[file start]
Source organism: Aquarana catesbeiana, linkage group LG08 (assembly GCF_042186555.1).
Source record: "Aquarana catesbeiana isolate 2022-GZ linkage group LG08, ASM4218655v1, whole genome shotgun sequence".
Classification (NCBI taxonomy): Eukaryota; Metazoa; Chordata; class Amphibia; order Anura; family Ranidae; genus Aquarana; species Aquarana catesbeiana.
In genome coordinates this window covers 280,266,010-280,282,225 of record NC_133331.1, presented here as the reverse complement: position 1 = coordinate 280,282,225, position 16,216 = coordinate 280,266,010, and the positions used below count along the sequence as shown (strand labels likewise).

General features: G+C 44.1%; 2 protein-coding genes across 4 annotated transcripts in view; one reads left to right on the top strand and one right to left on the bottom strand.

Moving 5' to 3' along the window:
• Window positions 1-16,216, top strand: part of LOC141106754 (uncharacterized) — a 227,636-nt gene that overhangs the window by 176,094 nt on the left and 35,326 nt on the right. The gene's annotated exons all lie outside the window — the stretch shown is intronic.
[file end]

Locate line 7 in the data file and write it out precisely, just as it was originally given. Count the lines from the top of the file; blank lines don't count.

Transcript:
• Window positions 1-16,216, top strand: part of LOC141106754 (uncharacterized) — a 227,636-nt gene that overhangs the window by 176,094 nt on the left and 35,326 nt on the right. The gene's annotated exons all lie outside the window — the stretch shown is intronic.